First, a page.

The German Expressionist writer Ernst Toller, who visited [an institute office] in the 1920s, described a hundred identical gray benches, with a hundred men and women trainees in identical costumes obeying instructions conveyed by electronic beeps of machine. They approached the work benches in columns, performed tests in unison, graduated in difficulty. Their hammer-teacher was a machine to which their arm was strapped until they were able to work independently. A “cyclogram” photographed their work and recorded their progress by means of moving lights. There were no books, no theories, no meetings—only practical work, from simple to complex, in a course lasting three to six months. The purpose: to study “the human machine’ and to create new people by means of social engineering (p. 154; incidentally, Gastev more or less invented the term “social engineering”).
Graduates of the institute would go on to train workers elsewhere, combating laziness, apathy, low productivity and the like. (This was no joke – the institute even won major Soviet decorations in the 1920s). Apparently Gastev was warm and engaging, motivated by a vision of social equality (but a transhumanist one, where people would eventually meld with machines), and Stites seems to have a weakness for him. And there is a clear aesthetic dimension to Gasteevism: a “sparkling and kinetic vision of a vast continent unified by steel, electricity, and asphalt, of bright and throbbing machinery glinting in the sunlight as it labored to refashion a world, and of workers trained by industrial metronomes into something resembling a huge and elegant corps de ballet tending that machinery and deriving its graceful precision from it” (p. 155). Stites claims that from the perspective of the 30s, this was a “vision of hope”; he’s not entirely wrong.

III. Productivity Cults

In any case, the early 20s seem to have been fertile ground for management fads in the Soviet Union – as long as they promised productivity and sounded scientific. Given the historical period, this meant mostly Taylorism and Fordism (though non-hierarchical ideas also had a hearing in some places); but one imagines that if holacracy or whatever had been around then, there would have been people preaching its virtues. Yet the magical aura of Taylorism and Fordism was not restricted to intellectuals. Though many workers did in practice resent Taylorism and Fordism in their workplaces, Ford in particular seems to have been briefly an object of popular veneration, an emblem of promised wealth and abundance:
Workers were seen holding banners bearing Ford’s name in parades along with those of Soviet leaders. Peasants called their tractors fordzonishkas, and deep in a Volga province village, peasants harnessed a wedding cart to a Fordson decked out in red bunting. Some peasants were unable to pronounce the name Ford (calling him Khord instead), but they saw him as a magical persona, asking the journalist Maurice Hindus if he was richer than the tsars and was the most clever American. They longed to gaze upon him personally (pp. 148-149).
This is silly, but there were more interesting manifestations of this cult of Taylorism and Fordism. I was especially taken with the aptly named “League of Time,” whose “main concern was to ‘introduce scientific principles not only into man’s economic activity or production but into all organized activity or work’ – the army, the school, all of social life” (p. 156). Though nothing at this time was totally independent of the government, the league was in many respects like a civil society group for productivity enthusiasts:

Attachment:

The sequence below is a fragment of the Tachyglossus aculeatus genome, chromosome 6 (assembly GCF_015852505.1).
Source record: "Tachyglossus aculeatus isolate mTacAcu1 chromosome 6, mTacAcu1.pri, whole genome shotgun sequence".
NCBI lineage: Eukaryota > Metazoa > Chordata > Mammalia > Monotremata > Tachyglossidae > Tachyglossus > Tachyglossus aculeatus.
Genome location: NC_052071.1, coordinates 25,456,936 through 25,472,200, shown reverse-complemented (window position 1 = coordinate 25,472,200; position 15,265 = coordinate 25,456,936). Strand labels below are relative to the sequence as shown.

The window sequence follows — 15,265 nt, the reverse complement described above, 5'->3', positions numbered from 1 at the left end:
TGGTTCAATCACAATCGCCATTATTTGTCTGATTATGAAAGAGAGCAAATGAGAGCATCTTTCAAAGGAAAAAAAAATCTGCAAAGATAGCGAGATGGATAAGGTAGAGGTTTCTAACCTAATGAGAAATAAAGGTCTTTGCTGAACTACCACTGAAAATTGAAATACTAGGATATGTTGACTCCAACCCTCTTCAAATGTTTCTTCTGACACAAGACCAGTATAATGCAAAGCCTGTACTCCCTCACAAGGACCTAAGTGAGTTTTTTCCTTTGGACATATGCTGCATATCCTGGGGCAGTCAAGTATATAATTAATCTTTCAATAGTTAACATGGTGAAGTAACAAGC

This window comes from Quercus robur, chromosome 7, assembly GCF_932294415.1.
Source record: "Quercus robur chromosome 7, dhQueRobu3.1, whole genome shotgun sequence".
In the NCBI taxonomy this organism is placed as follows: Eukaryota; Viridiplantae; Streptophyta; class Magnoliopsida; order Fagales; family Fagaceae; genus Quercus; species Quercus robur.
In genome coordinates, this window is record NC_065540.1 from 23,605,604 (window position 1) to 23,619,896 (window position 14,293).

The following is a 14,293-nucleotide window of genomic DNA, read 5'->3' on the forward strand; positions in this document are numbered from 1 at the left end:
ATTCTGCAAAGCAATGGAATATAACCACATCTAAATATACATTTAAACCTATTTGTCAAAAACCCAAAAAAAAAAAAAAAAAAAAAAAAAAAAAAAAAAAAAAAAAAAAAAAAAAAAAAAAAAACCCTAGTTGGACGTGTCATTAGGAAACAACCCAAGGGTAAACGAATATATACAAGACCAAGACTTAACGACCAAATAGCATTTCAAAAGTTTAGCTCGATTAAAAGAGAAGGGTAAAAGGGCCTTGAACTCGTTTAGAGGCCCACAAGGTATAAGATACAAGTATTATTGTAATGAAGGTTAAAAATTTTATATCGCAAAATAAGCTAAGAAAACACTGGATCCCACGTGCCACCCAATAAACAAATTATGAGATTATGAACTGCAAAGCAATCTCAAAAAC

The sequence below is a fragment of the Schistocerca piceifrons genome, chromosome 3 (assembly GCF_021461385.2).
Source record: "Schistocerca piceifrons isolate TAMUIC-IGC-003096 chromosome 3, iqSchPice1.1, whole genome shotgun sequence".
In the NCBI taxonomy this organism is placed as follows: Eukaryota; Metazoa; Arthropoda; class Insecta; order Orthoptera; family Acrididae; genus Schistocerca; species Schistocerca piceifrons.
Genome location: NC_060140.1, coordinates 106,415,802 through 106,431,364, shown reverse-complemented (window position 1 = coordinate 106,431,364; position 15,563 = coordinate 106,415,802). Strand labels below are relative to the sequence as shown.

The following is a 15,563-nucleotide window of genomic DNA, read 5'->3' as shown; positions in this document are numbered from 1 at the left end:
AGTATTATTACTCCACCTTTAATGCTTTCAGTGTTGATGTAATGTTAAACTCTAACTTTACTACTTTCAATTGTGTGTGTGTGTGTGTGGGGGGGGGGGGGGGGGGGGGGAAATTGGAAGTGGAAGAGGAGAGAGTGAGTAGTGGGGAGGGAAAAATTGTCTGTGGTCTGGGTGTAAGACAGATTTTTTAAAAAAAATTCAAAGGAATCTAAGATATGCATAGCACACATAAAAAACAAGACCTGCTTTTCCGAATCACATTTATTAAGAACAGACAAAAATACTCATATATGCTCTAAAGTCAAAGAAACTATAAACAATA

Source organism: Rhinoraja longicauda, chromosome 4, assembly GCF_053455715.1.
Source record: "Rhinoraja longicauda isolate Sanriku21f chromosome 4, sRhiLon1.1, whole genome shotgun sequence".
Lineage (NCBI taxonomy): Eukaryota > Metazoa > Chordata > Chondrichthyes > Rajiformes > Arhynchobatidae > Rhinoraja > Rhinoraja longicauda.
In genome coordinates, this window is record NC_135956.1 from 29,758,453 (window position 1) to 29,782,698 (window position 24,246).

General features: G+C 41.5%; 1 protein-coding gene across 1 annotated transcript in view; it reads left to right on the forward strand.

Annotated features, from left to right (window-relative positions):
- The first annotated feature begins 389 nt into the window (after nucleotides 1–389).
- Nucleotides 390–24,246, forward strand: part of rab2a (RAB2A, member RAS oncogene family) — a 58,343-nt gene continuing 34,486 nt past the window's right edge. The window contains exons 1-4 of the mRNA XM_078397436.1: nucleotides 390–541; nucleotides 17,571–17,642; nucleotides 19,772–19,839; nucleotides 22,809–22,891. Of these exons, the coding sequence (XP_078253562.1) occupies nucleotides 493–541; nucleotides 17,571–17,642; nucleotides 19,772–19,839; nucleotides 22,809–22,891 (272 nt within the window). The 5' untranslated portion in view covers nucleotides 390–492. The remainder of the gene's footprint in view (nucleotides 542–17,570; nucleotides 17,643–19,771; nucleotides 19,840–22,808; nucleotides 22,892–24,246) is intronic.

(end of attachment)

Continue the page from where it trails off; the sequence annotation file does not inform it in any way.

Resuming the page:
At the grassroots appeared spontaneous cells or circles called “Time” or “Productivity.” Members (called elvisty after the initials L.V., Liga and “Vremya,” and sometimes Notisty), wore L.V. buttons and carried chronocards; some of them displayed oversized wristwatches as the emblem of their struggle – a poignant symbol in a land where less than a million watches and clocks were produced in 1928. (p. 157)
They apparently had some power, though, since members
eagerly ferreted out “tardy embezzlers of time,” including respected workers and officials, who were reprimanded and fined. A storm of criticism was unleashed against lateness and bad organization. Timeists poked their faces into every conceivable kind of enterprise and operation to uncover inefficiency and sloth as well as to reorganize and teach. Brigades marched into railroad stations to rearrange the furniture (at the Kazan Station in Moscow, for example, a passenger had to walk the entire length of the terminal three times in order to buy a ticket, check bags, and board train). At a Moscow factory, a time team reduced the period for distributing wages to 337 workers from thirty-nine hours to one hour and ten minutes. Speeches and articles pleaded with workers and managers to save time, conserve energy, and use space rationally. Worker’s clubs held court trials of machines, workbenches, and forges in order to prove that these were “innocent” in work stoppages and that poor work habits were guilty. Even in the country, cows were “tried” to determine who was responsible for low yields of milk. A virtual craze for efficiency erupted in the economy (p. 157)
"Advertisement suggesting that 'A Human Being Is Only Human with a Watch.'" Image number 26 in the book.
Advertisement suggesting that ‘A Human Being Is Only Human with a Watch.’” Image number 26 in the book.

As you might expect, they were not much loved:
the Timeists were considered a nuisance by administrators. Komsomols who lived by League principles were often criticized by their comrades as “red-tapeists,” egoists, violators of the collective spirit, and super bureaucrats. Technical, managerial, and government people accused them of dilettantism, excessive and uninformed demands, and of being a menace to competent professionals. In any case, the League was not very successful in realizing Kerzhentsev’s dream: to teach all Soviet citizens “spontaneous self-discipline.” Instead it pitted a legion of enthusiasts and busybodies against uninterested citizens (p. 158).